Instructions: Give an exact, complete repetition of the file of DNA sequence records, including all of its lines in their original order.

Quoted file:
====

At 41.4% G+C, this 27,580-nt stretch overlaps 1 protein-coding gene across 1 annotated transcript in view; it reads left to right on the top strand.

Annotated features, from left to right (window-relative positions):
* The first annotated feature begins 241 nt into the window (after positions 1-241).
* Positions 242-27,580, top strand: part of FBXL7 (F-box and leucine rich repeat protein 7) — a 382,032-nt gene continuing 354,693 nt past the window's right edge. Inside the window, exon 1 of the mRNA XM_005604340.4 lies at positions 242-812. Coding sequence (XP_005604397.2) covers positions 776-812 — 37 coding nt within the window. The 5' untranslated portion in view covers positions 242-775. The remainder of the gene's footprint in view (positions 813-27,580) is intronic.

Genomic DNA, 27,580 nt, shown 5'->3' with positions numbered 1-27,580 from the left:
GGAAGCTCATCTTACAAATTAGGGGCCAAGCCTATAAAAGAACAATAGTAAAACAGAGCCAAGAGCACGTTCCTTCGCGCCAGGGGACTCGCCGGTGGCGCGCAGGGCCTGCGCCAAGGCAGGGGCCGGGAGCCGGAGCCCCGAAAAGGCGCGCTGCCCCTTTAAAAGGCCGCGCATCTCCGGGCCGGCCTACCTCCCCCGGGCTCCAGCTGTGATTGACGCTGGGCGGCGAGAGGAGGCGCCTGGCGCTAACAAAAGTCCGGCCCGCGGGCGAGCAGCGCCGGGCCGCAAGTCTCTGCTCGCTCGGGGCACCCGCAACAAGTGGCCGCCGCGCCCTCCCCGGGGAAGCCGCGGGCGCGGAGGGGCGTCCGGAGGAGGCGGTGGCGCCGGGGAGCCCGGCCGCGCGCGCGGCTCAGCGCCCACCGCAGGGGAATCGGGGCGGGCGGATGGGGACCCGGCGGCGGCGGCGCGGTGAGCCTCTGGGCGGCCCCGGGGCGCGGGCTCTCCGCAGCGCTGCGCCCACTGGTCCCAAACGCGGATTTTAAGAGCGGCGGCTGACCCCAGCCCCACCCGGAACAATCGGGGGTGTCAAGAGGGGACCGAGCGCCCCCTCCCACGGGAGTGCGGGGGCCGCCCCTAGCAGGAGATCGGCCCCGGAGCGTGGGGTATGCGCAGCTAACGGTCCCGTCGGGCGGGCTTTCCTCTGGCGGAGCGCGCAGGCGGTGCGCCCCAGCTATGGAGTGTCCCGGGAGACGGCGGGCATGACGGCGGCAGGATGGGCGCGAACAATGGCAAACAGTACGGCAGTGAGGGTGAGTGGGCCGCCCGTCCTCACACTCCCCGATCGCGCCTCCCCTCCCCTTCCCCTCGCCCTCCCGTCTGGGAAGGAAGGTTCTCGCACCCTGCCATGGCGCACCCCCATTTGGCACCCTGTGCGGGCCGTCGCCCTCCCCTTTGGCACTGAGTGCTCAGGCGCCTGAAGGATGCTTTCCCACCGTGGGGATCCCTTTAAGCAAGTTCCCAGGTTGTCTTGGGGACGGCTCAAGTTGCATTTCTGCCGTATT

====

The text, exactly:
At 41.4% G+C, this 27,580-nt stretch overlaps 1 protein-coding gene across 1 annotated transcript in view; it reads left to right on the top strand.

Annotated features, from left to right (window-relative positions):
* The first annotated feature begins 241 nt into the window (after positions 1-241).
* Positions 242-27,580, top strand: part of FBXL7 (F-box and leucine rich repeat protein 7) — a 382,032-nt gene continuing 354,693 nt past the window's right edge. Inside the window, exon 1 of the mRNA XM_005604340.4 lies at positions 242-812. Coding sequence (XP_005604397.2) covers positions 776-812 — 37 coding nt within the window. The 5' untranslated portion in view covers positions 242-775. The remainder of the gene's footprint in view (positions 813-27,580) is intronic.

Genomic DNA, 27,580 nt, shown 5'->3' with positions numbered 1-27,580 from the left:
GGAAGCTCATCTTACAAATTAGGGGCCAAGCCTATAAAAGAACAATAGTAAAACAGAGCCAAGAGCACGTTCCTTCGCGCCAGGGGACTCGCCGGTGGCGCGCAGGGCCTGCGCCAAGGCAGGGGCCGGGAGCCGGAGCCCCGAAAAGGCGCGCTGCCCCTTTAAAAGGCCGCGCATCTCCGGGCCGGCCTACCTCCCCCGGGCTCCAGCTGTGATTGACGCTGGGCGGCGAGAGGAGGCGCCTGGCGCTAACAAAAGTCCGGCCCGCGGGCGAGCAGCGCCGGGCCGCAAGTCTCTGCTCGCTCGGGGCACCCGCAACAAGTGGCCGCCGCGCCCTCCCCGGGGAAGCCGCGGGCGCGGAGGGGCGTCCGGAGGAGGCGGTGGCGCCGGGGAGCCCGGCCGCGCGCGCGGCTCAGCGCCCACCGCAGGGGAATCGGGGCGGGCGGATGGGGACCCGGCGGCGGCGGCGCGGTGAGCCTCTGGGCGGCCCCGGGGCGCGGGCTCTCCGCAGCGCTGCGCCCACTGGTCCCAAACGCGGATTTTAAGAGCGGCGGCTGACCCCAGCCCCACCCGGAACAATCGGGGGTGTCAAGAGGGGACCGAGCGCCCCCTCCCACGGGAGTGCGGGGGCCGCCCCTAGCAGGAGATCGGCCCCGGAGCGTGGGGTATGCGCAGCTAACGGTCCCGTCGGGCGGGCTTTCCTCTGGCGGAGCGCGCAGGCGGTGCGCCCCAGCTATGGAGTGTCCCGGGAGACGGCGGGCATGACGGCGGCAGGATGGGCGCGAACAATGGCAAACAGTACGGCAGTGAGGGTGAGTGGGCCGCCCGTCCTCACACTCCCCGATCGCGCCTCCCCTCCCCTTCCCCTCGCCCTCCCGTCTGGGAAGGAAGGTTCTCGCACCCTGCCATGGCGCACCCCCATTTGGCACCCTGTGCGGGCCGTCGCCCTCCCCTTTGGCACTGAGTGCTCAGGCGCCTGAAGGATGCTTTCCCACCGTGGGGATCCCTTTAAGCAAGTTCCCAGGTTGTCTTGGGGACGGCTCAAGTTGCATTTCTGCCGTATT